Empowering Multilingual Learners Through Critical Liberating Literacy Practices in English-Dominated Speech Communities

Empowering Multilingual Learners Through Critical Liberating Literacy Practices in English-Dominated Speech Communities

Mario R. Moya
DOI: 10.4018/978-1-7998-2722-1.ch011
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This chapter explores the nuances of critical literacy reviewing the influence of the sociocultural context and the critical element that arises from the individuals who negotiate their identities as they interact with others in a variety of settings. The perspective adopted here focuses on multilingual learners as they engage in literacy practices in English, the dominant language, within schooled environments resulting in hybrid productions within a Third Space, which is a metaphorical setting that promotes expansive learning. Such literacy productions consider the lived-in experiences of the individuals and their personal histories as tools for learning with the potential to liberate themselves from the dominant literacy practices. The chapter includes a discussion of the role and status of English to empower non-dominant groups within English-speaking settings.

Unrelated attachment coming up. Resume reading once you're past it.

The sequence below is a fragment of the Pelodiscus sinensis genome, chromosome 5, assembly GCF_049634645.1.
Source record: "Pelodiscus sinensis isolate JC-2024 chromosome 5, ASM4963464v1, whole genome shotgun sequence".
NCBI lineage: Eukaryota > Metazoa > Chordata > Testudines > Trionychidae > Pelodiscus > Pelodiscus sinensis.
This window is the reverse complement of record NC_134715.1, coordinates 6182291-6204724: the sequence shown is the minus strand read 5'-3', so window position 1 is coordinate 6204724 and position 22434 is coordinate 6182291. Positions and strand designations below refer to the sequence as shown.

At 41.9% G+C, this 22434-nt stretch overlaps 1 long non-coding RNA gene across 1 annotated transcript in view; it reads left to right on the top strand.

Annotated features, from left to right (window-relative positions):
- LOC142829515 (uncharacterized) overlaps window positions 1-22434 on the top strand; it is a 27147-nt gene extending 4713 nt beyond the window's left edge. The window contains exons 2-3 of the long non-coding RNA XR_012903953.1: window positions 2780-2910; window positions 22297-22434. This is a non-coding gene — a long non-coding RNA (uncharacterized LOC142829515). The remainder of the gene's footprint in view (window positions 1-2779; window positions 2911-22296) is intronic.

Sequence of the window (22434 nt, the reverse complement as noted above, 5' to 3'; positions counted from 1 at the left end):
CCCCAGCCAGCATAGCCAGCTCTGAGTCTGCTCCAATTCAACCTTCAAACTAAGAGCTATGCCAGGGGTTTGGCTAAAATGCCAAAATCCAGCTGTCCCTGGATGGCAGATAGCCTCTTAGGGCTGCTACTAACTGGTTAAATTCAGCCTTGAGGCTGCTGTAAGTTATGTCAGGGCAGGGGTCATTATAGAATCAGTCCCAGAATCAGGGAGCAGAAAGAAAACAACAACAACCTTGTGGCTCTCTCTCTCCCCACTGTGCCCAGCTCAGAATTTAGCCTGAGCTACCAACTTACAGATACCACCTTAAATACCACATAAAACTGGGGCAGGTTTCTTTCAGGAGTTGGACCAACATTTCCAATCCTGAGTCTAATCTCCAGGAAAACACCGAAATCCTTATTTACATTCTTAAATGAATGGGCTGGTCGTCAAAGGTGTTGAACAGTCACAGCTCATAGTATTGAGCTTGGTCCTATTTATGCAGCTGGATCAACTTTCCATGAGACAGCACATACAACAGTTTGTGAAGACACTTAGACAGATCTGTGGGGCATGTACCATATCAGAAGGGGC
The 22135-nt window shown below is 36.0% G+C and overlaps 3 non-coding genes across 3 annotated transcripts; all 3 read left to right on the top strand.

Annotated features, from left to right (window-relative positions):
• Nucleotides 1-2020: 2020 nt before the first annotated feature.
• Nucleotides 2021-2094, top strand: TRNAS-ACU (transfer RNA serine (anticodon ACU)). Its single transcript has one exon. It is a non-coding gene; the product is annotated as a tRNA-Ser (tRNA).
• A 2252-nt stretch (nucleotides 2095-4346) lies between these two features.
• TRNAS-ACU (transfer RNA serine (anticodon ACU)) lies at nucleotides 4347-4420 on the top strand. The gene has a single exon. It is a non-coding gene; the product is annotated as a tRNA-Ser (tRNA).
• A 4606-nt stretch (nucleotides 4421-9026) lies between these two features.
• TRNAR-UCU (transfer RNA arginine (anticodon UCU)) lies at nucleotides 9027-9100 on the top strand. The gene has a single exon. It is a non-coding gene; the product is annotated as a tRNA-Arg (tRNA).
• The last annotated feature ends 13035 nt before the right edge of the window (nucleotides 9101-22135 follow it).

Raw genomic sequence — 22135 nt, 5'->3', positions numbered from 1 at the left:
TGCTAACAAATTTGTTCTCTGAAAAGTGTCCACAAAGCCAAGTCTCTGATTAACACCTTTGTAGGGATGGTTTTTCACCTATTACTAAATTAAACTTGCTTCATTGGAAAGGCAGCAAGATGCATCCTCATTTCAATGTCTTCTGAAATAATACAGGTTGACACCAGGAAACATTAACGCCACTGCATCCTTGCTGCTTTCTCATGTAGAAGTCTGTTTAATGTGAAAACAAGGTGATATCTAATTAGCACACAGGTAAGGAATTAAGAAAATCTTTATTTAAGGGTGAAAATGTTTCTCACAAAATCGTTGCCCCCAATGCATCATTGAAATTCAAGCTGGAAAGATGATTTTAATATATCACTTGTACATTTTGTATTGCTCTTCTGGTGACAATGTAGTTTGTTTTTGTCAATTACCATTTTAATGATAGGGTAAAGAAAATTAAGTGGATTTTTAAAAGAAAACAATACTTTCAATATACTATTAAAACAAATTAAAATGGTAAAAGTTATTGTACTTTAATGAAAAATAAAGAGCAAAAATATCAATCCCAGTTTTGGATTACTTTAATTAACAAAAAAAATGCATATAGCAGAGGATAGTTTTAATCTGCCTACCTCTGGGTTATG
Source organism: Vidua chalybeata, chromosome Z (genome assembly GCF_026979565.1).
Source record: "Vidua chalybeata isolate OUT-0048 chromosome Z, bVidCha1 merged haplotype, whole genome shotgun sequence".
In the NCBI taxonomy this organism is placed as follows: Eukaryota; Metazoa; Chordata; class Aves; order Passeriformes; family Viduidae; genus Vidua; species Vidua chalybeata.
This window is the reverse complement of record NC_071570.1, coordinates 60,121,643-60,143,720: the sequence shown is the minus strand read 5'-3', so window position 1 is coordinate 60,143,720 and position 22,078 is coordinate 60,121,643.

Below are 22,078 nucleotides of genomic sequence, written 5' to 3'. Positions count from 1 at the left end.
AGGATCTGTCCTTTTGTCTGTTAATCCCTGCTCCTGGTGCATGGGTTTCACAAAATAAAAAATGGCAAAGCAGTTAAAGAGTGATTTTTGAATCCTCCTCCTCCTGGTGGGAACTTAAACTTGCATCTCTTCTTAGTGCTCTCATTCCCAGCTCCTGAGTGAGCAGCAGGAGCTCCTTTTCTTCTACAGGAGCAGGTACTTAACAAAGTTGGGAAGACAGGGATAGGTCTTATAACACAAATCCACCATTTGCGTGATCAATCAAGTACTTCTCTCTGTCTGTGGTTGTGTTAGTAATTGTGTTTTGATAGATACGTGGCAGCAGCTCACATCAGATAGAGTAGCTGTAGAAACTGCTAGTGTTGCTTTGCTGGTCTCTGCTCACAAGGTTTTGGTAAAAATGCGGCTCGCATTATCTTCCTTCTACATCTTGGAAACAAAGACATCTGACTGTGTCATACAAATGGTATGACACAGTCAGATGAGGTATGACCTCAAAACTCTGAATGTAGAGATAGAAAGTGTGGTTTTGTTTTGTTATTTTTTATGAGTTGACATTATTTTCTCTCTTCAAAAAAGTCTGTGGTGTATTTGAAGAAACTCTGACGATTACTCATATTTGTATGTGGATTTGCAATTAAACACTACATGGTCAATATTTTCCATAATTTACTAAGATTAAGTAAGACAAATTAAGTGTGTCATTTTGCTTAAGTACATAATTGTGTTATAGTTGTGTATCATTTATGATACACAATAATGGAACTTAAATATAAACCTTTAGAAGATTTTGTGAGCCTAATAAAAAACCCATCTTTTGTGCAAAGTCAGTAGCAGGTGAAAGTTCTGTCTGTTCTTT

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Literacy is often viewed as a complex process that is very challenging to define. In 1989, James Gee concluded that this concept encompasses much more than the mere knowledge of letters and sounds and, consequently, proposed that literacy, as solely the application of alphabetic knowledge, was quite narrow. Gee (2015) maintains that the concept of literacy needs to acknowledge its complexity, the purposes of the people who engage with it, and the contexts where literacy practices happen. In line with Gee, other researchers, such as Street (1984), Dyson (2001), and Brandt (2001), also highlight the intricacies of a definition. Street's (1984) research, for example, indicates that an exclusive focus on the application of the alphabetic principle to define literacy is restrictive. While this alphabetic knowledge is still very important, contemporary research from Barratt-Pugh (2002) and Brandt and Clinton (2002) expand the concept of literacy by focusing on how individuals’ interactions at home, school, or other community settings contribute to an understanding of the uses, the power, and the need for literacy as a social practice. From this position, literacy is a social tool used by individuals in their daily life shaped by people’s socio-cultural experiences. As Hammer (2005) explains “[the] socio-cultural view of literacy emphasizes the role literacy plays in today's society and supports children to actively take part in and access a wide range of social and cultural activities” (p. 71).